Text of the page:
solar panels

What You Need to Know About Community Solar

Community solar for commercial facilities or tenants leasing space is a great renewable option for those who can’t own their own solar.   October 25, 2022

By Greg Zimmerman, senior contributing editor

For many organizations, solar panels on a roof just aren’t an option. Maybe your organization owns your facility, but your roof is too small, or the neighboring building is a high-rise and your roof has no access to sunlight. Maybe you’re a tenant in a building with no way to invest in solar anyway. Or maybe you’re not able to afford the initial capital outlay, or your financial folks have nixed the return-on-investment calculation. 

Enter community solar. Community solar is a way for commercial organizations to take advantage of renewable energy without owning their own solar panels. Essentially, an organization buys a share in a community solar project – a solar farm located elsewhere – and then receives a credit on their electricity bill for their share of the electricity produced by the solar panels. They then pay the solar provider back for the credit, but usually at a lesser rate than what the credit on the utility bill. So, community solar is a win-win: Not only do organizations get to reduce their carbon footprint, there are real monetary savings as well that add up quickly over time.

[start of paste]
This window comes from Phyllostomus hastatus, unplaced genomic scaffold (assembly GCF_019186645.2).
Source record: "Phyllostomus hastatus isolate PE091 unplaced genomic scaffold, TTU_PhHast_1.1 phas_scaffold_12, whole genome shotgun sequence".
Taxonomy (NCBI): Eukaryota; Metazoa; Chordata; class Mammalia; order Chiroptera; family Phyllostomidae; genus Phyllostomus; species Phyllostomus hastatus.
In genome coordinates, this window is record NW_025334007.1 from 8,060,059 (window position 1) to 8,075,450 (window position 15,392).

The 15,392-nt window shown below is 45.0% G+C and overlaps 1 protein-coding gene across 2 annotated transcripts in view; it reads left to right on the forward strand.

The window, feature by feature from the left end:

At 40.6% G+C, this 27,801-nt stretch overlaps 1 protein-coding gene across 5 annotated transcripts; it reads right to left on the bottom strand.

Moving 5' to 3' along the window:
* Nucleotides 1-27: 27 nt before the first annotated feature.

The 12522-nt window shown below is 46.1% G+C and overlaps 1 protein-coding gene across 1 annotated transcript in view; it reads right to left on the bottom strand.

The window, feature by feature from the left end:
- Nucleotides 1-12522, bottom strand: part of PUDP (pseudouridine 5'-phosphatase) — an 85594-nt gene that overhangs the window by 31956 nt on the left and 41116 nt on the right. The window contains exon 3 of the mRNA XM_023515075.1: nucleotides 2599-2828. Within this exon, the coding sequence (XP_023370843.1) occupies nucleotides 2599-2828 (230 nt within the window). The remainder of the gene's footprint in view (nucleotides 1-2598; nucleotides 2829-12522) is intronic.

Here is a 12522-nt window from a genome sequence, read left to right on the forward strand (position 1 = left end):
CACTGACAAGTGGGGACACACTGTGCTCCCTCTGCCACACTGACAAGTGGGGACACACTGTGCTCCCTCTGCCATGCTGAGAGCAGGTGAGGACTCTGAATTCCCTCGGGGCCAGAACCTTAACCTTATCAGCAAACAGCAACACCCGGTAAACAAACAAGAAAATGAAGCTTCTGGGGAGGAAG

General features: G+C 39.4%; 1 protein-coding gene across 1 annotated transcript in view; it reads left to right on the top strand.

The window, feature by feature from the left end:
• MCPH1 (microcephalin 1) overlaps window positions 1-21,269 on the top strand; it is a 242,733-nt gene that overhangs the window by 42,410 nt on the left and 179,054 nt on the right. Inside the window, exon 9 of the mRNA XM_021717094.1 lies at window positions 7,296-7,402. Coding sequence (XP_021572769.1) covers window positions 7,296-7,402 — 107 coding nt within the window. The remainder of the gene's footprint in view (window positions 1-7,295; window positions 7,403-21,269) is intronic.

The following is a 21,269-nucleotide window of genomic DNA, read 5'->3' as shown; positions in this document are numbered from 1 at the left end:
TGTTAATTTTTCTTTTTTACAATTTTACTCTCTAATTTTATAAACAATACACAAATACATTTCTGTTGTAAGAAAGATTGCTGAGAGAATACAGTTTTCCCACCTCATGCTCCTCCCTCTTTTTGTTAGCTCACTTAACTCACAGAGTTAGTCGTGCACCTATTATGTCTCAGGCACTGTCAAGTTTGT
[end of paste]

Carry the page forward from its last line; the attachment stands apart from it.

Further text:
There have been more than 5.1 gigawatts of community solar projects installed in the U.S. through the third quarter of 2022, according to the Solar Energy Industries Association. Forty-one states and the District of Columbia have at least one community solar project, and 19 states have passed legislation making it easier for facility managers to take advantage of the benefits of community solar.  

Greg Zimmerman is senior contributing editor for FacilitiesNet.com and Building Operating Management magazine. 


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